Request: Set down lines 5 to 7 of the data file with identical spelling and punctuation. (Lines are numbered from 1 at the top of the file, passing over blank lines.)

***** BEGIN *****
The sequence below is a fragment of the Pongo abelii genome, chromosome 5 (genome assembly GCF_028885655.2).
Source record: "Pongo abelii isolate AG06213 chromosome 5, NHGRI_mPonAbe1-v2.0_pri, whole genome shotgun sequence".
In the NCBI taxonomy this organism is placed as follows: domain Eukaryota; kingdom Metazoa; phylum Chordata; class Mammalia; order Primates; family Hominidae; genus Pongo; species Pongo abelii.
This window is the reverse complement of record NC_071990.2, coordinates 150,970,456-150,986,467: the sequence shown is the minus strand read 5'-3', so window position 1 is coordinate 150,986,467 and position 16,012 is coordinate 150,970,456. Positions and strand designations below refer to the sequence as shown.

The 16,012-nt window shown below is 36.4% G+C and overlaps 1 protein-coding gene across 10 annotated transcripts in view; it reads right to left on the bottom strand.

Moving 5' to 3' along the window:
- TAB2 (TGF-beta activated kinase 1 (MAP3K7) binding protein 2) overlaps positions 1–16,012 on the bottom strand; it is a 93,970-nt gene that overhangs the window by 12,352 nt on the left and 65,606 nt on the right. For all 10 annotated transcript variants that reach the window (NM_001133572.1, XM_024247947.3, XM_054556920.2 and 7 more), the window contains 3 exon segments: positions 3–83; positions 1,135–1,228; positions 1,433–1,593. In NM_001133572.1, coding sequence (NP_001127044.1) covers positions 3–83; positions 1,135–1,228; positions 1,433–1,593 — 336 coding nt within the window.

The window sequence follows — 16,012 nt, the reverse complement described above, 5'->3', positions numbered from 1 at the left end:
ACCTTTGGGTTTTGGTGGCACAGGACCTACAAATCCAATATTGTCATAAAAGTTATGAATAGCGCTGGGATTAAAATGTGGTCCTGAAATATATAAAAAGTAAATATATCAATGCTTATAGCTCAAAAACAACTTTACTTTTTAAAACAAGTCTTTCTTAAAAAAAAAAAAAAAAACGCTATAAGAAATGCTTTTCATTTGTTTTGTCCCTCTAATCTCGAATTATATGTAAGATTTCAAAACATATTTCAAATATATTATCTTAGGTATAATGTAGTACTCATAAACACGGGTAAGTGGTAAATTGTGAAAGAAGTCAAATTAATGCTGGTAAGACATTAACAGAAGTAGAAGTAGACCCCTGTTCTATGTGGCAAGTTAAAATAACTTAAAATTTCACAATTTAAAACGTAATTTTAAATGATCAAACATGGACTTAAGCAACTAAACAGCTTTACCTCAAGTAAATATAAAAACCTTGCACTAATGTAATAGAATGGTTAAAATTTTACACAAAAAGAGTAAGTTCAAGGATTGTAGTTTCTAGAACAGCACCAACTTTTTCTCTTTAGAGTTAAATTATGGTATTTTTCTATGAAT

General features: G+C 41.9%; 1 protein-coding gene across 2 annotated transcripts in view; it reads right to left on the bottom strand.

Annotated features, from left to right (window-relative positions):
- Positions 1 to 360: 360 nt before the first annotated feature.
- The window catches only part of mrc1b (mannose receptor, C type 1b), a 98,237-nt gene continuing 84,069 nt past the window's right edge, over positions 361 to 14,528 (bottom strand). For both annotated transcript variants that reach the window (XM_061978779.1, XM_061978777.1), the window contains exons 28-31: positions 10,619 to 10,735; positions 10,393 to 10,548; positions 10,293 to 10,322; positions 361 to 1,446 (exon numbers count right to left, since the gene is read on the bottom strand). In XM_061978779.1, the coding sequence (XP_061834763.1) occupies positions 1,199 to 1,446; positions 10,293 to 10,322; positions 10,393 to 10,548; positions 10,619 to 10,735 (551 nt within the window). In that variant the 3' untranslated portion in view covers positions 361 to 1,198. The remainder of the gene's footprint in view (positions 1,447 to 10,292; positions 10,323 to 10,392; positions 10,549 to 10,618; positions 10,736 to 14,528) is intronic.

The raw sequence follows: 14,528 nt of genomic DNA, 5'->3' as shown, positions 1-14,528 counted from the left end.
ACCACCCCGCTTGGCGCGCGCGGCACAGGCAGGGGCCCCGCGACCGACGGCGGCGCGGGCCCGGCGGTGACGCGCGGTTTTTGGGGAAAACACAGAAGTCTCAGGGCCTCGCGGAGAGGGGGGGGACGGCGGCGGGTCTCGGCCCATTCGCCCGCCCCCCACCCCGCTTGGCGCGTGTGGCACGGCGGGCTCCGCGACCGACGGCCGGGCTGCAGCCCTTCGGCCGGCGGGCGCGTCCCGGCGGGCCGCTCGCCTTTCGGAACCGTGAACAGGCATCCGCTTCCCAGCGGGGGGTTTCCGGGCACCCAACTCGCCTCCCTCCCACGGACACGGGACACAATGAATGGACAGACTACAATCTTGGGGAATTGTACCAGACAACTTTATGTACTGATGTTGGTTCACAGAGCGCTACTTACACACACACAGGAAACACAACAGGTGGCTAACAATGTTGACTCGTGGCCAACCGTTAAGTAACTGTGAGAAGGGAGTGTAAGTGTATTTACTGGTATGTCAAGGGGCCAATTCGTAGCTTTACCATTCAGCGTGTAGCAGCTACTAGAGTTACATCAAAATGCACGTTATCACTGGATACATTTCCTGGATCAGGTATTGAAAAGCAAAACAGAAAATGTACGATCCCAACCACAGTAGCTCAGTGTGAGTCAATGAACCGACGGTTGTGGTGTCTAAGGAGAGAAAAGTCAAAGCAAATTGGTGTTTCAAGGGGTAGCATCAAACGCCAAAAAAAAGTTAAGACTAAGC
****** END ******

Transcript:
The 16,012-nt window shown below is 36.4% G+C and overlaps 1 protein-coding gene across 10 annotated transcripts in view; it reads right to left on the bottom strand.

Moving 5' to 3' along the window:
- TAB2 (TGF-beta activated kinase 1 (MAP3K7) binding protein 2) overlaps positions 1–16,012 on the bottom strand; it is a 93,970-nt gene that overhangs the window by 12,352 nt on the left and 65,606 nt on the right. For all 10 annotated transcript variants that reach the window (NM_001133572.1, XM_024247947.3, XM_054556920.2 and 7 more), the window contains 3 exon segments: positions 3–83; positions 1,135–1,228; positions 1,433–1,593. In NM_001133572.1, coding sequence (NP_001127044.1) covers positions 3–83; positions 1,135–1,228; positions 1,433–1,593 — 336 coding nt within the window.